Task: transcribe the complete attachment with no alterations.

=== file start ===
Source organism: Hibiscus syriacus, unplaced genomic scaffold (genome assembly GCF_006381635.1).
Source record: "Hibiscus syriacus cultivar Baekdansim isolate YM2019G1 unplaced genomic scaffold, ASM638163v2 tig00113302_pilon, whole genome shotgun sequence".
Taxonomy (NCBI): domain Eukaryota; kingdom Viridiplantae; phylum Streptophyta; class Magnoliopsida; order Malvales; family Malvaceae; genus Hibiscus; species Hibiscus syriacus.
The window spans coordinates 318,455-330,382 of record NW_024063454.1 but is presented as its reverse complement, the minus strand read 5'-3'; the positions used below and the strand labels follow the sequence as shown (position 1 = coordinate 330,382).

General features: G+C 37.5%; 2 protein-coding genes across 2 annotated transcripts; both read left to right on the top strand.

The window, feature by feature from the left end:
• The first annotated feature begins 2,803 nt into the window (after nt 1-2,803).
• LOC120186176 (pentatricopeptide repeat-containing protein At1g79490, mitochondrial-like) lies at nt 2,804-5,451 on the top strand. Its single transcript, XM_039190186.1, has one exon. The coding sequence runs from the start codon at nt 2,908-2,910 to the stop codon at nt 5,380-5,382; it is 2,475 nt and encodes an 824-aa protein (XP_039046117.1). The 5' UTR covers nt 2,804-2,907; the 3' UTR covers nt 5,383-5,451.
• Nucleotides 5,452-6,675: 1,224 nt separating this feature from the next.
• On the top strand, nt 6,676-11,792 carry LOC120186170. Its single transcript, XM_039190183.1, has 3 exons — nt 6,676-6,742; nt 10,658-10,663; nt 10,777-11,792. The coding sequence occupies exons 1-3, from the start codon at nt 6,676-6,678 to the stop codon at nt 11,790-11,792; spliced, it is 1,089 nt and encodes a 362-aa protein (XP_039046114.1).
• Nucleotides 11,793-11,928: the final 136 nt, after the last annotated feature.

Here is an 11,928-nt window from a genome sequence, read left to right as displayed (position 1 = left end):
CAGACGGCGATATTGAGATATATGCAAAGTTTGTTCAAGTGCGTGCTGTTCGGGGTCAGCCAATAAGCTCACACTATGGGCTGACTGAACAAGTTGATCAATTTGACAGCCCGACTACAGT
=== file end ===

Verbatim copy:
Source organism: Hibiscus syriacus, unplaced genomic scaffold (genome assembly GCF_006381635.1).
Source record: "Hibiscus syriacus cultivar Baekdansim isolate YM2019G1 unplaced genomic scaffold, ASM638163v2 tig00113302_pilon, whole genome shotgun sequence".
Taxonomy (NCBI): domain Eukaryota; kingdom Viridiplantae; phylum Streptophyta; class Magnoliopsida; order Malvales; family Malvaceae; genus Hibiscus; species Hibiscus syriacus.
The window spans coordinates 318,455-330,382 of record NW_024063454.1 but is presented as its reverse complement, the minus strand read 5'-3'; the positions used below and the strand labels follow the sequence as shown (position 1 = coordinate 330,382).

General features: G+C 37.5%; 2 protein-coding genes across 2 annotated transcripts; both read left to right on the top strand.

The window, feature by feature from the left end:
• The first annotated feature begins 2,803 nt into the window (after nt 1-2,803).
• LOC120186176 (pentatricopeptide repeat-containing protein At1g79490, mitochondrial-like) lies at nt 2,804-5,451 on the top strand. Its single transcript, XM_039190186.1, has one exon. The coding sequence runs from the start codon at nt 2,908-2,910 to the stop codon at nt 5,380-5,382; it is 2,475 nt and encodes an 824-aa protein (XP_039046117.1). The 5' UTR covers nt 2,804-2,907; the 3' UTR covers nt 5,383-5,451.
• Nucleotides 5,452-6,675: 1,224 nt separating this feature from the next.
• On the top strand, nt 6,676-11,792 carry LOC120186170. Its single transcript, XM_039190183.1, has 3 exons — nt 6,676-6,742; nt 10,658-10,663; nt 10,777-11,792. The coding sequence occupies exons 1-3, from the start codon at nt 6,676-6,678 to the stop codon at nt 11,790-11,792; spliced, it is 1,089 nt and encodes a 362-aa protein (XP_039046114.1).
• Nucleotides 11,793-11,928: the final 136 nt, after the last annotated feature.

Here is an 11,928-nt window from a genome sequence, read left to right as displayed (position 1 = left end):
CAGACGGCGATATTGAGATATATGCAAAGTTTGTTCAAGTGCGTGCTGTTCGGGGTCAGCCAATAAGCTCACACTATGGGCTGACTGAACAAGTTGATCAATTTGACAGCCCGACTACAGT